FAA also didn’t pick up JATR concerns too. For example the “novel” use of the stabilizer. Self-certified by Boeing and FAA keeps it under the rug.

Bjorn didn’t check all Boeing self-certifications too, so how can he know. Like many others he was fooled before too but is not checking deeper. Bjorn is just a part of the industry and the MAX must fly.

With Bjorn’s point of view future planes don’t need to follow all regulations too. So why even have regulations, especially when Jedi mind tricked self-certifications which were signed under mangement pressure are no problem.

Certifying planes for public use is not about believe or considerations, it’s about prove.

• Leon, I agree.
Although the MCAS software MAY now be sufficiently safe (I still have my doubts, purely from a control-theory point of view), god knows what other “delights” are waiting under the MAX hood, as yet unknown to the flying public.
We know that the MAX also has a FOD problem, for example (a Boeing whistleblower revealed that months ago). Has anyone checked the further manufacturing quality? Or will that only be done in 10 years time, as part of a “routine audit”? I hope the regulators are very hawkish on this: they should be, in view of ongoing shoddiness in the Dreadliner program.

And, of course, the Chinese will be tempted to make a meal of recertification, seeing as it gives them enormous leverage in the ongoing trade dispute…and in view of their own, domestic NB program.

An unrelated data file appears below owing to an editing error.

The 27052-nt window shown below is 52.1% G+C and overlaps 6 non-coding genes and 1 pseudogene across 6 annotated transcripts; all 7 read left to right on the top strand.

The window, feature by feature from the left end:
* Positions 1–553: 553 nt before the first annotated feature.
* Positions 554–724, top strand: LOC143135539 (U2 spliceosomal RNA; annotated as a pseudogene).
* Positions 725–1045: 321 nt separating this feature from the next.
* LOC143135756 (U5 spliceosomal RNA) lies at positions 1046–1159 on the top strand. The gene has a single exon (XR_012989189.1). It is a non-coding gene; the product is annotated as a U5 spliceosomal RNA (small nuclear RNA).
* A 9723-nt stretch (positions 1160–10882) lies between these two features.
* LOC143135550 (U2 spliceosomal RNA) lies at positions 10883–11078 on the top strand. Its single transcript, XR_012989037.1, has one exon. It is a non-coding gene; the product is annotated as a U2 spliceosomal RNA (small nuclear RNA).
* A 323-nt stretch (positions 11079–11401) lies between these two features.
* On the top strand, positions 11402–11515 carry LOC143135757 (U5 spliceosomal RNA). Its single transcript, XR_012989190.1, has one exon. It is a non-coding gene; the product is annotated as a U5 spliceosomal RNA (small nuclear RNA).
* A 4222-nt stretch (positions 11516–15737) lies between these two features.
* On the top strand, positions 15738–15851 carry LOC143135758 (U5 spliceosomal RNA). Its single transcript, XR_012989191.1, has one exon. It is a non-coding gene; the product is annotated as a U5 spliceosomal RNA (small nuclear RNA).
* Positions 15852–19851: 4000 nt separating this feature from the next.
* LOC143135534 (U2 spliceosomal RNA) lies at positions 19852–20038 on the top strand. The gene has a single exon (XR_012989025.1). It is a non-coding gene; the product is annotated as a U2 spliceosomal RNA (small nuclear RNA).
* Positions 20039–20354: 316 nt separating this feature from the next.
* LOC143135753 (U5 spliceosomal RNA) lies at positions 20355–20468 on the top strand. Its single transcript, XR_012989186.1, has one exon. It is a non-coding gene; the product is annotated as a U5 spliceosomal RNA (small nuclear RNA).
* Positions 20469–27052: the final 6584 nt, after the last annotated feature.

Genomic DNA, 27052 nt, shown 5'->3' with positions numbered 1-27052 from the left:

Interesting weeks ahead!

10. If a two engine a/c requires 40MW take-off power, then a similar three engined a/c will only need 30MW (any two of the 10MW engines giving 20MW) and a four engined aircraft likewise reduced (any three of the four providing 6.67MW each).

Anyway, the point isn’t to be as efficient as today’s aircraft, but to not emit CO2.

• Efficiency is always important in the airline industry, in view of the huge capital outlay and tiny margins.

• Eyes on the prize. It’s unreasonable to write off new eco-tech on the grounds that it isn’t quite up to par with the status quo post 60 years development. Subsides, tax breaks, preferential routing & landing slots, penalties for polluters and much more has to be both considered and reckoned with. Bjorne can’t do this here, which is ok its not in his remit, but big picture you have to reckon, if you are a potential investor, with those things and the estimate of future political will. Example – aircraft noise; lots of politics and legislation led to noisy but financially viable old coal burners being retired before their time. The newer “more efficient” aircraft were less profitable (initially) but were forced on the airlines.

11. Part 7 Part 2? This is the second post in this series that has been titled “The challenges of Hydrogen. Part 7”, the previous one was posted on 9-4-20. I have found this series interesting and informative, as Bjorn’s series always are; however, the nitpicker within me cannot refrain from commenting on the post numbering anomaly.